• Hence, d<O(Kn)=2^(O(n2))


Slide48 l.jpg
Done

n1.5-Unique-SVP

decision problem

promise problem

n-dim distributions

Main theorem



Worst case vs average case l.jpg
Worst-case vs. Average-case

  • Main theorem presents a problem that is hard in the worst-case: distinguish between uniform and d,γ-wavy distributions for all integers d<2^(n2)

  • For cryptographic applications, we would like to have a problem that is hard on the average: distinguish between uniform and d,γ-wavy distributions for a non-negligible fraction of d in [2^(n2), 2•2^(n2)]


Compressing l.jpg
Compressing

  • The following procedure transforms d,γ-wavy into 2d,γ-wavy for all integer d:

    • Sample a from the distribution

    • Return either a/2 or (a+R)/2 with probability ½

  • In general, for any real a1,we can compress d,γ-wavy into ad,γ-wavy

  • Notice that compressing preserves the uniform distribution

  • We show a reduction from worst-case to average-case


Reduction52 l.jpg
Reduction

  • Assume there exists a distinguisher between uniform and d,γ-wavy distribution for some non-negligible fraction of d in [2^(n2), 2•2^(n2)]

  • Given either a uniform or a d,γ-wavy distribution for some integer d<2^(n2) repeat the following:

    • Choose a in {1,…,2¢2^(n2)} according to a certain distribution

    • Compress the distribution by a

    • Check the distinguisher’s acceptance probability

  • If for some a the acceptance probability differs from that of uniform sequences, return ‘wavy’; otherwise, return ‘uniform’


Reduction53 l.jpg
Reduction

  • Distribution is uniform:

    • After compression it is still uniform

    • Hence, the distinguisher’s acceptance probability equals that of uniform sequences for all a

  • Distribution is d,γ-wavy:

    • After compression it is in the good range with some probability

    • Hence, for some a, the distinguisher’s acceptance probability differs from that of uniform sequences

2^(n2)

2¢2^(n2)

1

d


Application 1 public key encryption scheme l.jpg

Application 1Public Key Encryption Scheme


Pke description l.jpg
PKE – Description

  • Let m=2log2R=4n2

  • Private key:

    • A real number y chosen uniformly in [2^(n2),2¢2^(n2)] such that y is close to an integer (1/100m)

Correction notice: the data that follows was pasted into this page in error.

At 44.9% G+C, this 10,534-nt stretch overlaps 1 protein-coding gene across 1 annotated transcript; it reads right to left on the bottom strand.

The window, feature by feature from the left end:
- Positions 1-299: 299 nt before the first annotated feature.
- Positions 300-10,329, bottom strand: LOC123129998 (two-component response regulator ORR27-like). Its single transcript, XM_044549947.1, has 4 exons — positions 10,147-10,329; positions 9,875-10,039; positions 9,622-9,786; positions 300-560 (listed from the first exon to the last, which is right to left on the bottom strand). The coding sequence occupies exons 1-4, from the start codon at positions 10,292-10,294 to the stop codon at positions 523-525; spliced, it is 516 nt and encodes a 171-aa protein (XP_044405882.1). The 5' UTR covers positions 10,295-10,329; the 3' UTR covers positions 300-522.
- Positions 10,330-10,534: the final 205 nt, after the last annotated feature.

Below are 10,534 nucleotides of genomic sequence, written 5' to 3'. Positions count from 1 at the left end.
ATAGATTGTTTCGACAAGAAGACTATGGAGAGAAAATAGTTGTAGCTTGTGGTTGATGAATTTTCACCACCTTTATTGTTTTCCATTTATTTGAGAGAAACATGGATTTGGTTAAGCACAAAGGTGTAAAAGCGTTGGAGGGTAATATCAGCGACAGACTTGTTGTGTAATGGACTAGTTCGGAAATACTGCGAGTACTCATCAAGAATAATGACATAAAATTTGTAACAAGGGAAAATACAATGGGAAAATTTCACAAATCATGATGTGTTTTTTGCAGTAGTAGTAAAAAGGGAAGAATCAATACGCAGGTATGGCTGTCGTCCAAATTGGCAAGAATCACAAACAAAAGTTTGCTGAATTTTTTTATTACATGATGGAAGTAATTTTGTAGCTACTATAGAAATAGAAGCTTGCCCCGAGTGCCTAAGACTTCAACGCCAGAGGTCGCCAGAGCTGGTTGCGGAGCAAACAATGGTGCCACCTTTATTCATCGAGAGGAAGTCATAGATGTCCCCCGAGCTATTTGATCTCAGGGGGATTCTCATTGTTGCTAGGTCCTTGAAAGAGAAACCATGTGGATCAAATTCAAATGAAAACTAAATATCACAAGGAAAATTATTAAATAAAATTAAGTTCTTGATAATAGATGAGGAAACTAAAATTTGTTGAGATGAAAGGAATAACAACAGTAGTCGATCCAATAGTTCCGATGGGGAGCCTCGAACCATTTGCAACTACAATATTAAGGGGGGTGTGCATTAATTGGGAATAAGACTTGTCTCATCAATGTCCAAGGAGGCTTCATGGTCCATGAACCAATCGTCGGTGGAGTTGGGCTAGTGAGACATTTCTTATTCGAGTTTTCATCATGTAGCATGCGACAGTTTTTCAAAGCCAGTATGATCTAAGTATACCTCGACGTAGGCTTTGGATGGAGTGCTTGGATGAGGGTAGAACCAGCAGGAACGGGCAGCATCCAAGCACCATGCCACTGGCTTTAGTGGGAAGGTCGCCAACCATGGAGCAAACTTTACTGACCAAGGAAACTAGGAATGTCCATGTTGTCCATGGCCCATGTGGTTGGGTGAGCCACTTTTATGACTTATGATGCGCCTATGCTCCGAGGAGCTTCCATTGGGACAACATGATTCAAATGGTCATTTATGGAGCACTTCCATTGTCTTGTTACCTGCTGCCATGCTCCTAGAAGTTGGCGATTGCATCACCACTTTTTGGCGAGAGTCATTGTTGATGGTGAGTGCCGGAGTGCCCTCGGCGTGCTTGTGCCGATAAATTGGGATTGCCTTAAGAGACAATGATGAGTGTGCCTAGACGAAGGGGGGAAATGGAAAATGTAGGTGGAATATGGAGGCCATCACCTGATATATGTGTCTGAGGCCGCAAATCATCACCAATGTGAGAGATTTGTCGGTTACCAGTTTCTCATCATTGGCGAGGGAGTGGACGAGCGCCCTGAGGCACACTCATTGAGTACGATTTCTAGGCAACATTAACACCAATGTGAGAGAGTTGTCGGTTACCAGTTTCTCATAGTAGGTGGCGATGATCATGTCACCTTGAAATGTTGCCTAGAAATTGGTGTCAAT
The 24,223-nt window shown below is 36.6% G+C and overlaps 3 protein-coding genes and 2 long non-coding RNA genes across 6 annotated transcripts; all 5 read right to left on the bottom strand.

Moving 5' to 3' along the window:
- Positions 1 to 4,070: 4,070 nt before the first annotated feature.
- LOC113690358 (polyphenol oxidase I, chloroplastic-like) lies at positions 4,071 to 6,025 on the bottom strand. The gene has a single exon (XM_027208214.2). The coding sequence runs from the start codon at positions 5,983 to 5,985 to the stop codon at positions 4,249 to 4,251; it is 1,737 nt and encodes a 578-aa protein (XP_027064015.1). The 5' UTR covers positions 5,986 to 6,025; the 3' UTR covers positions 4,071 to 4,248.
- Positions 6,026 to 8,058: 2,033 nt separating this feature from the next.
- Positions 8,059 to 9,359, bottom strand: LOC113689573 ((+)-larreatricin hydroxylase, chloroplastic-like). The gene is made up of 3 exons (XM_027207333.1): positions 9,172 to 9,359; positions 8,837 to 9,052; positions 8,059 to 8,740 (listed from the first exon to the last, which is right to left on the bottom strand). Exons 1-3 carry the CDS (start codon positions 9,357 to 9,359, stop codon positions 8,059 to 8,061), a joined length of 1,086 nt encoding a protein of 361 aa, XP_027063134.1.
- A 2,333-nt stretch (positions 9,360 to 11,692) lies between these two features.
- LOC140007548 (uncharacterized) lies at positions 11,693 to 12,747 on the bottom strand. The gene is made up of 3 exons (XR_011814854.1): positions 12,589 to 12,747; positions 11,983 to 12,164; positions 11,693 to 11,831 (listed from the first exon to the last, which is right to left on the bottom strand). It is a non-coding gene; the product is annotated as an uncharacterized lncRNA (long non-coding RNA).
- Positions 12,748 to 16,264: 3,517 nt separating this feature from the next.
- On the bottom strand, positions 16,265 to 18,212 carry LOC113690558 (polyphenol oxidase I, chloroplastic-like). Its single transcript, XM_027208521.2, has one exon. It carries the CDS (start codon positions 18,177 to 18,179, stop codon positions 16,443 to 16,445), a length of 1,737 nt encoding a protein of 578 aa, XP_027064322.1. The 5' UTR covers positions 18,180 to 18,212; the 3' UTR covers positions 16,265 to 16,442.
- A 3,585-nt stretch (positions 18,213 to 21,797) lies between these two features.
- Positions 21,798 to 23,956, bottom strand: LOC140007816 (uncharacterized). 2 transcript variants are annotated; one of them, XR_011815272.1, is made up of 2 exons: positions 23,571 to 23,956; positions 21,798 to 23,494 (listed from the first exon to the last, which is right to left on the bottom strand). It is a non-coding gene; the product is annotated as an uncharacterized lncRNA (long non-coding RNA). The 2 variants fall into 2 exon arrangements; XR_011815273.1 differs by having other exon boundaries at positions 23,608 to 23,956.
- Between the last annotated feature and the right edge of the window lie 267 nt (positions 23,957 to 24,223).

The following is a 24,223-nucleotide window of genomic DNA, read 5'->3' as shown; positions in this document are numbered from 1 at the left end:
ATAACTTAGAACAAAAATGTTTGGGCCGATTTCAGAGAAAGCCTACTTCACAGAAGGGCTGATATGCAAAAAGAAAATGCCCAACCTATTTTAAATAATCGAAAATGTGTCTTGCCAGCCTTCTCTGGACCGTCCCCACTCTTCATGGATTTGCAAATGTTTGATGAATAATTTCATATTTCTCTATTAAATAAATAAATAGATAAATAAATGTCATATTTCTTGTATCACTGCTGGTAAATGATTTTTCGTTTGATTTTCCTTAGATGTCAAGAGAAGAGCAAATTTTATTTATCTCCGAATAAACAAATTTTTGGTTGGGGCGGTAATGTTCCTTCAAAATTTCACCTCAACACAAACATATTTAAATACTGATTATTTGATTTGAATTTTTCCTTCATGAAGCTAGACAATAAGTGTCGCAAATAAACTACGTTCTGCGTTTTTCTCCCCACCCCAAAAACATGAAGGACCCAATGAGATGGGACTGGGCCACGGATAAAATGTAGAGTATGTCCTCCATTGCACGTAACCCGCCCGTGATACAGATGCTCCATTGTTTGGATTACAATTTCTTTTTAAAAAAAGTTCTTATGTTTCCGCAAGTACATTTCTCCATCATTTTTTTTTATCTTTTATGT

• Public key:

    • Choose integers A={a1,…,am} from the y,γ-wavy distribution with γ=n1+ε

  • Lemma: Public keys are indistinguishable from uniform sequences (based on n1.5+ε unique-SVP)


Pke description cont l.jpg
PKE – Description (cont.)

  • Private key: y

  • Public key: A={a1,…,am}

  • Encryption:

    • Bit 0: a number chosen uniformly in {0,…,R-1}

    • Bit 1: the sum of a random subset of A mod R

  • Decryption of w:

    • If disty(w)<1/50 then 1 otherwise 0


Pke correctness l.jpg
PKE – Correctness

  • Encryption of the bit 0:

    • With probability 96%, disty(Sai)>1/50

    • These errors can be avoided

  • Encryption of the bit 1:

    • For a subset S, with high probability,

      disty(Sai)<1/100

    • Using Sai < m¢R,

      disty(Sai mod R)<1/50


Pke security l.jpg
PKE - Security

  • Lemma: If {a1,…,am} is a uniform sequence then both encryptions of 0 and of 1 are uniform

  • Hence, distinguishing between encryptions of 0 and 1 implies distinguishing between public keys and uniform sequences!

Enc(0) ? Enc(1)

public key {a1,…,am}

Enc(0)~

Enc(1)

uniform {a1,…,am}


Pke security59 l.jpg
PKE – Security

  • Lemma: Public keys are indistinguishable from uniform sequences (based on n1.5+ε unique-SVP)

  • Proof: Follows from the average-case theorem (since we choose y from a set of size 1/(50m) of all [2^(n2),2¢2^(n2)])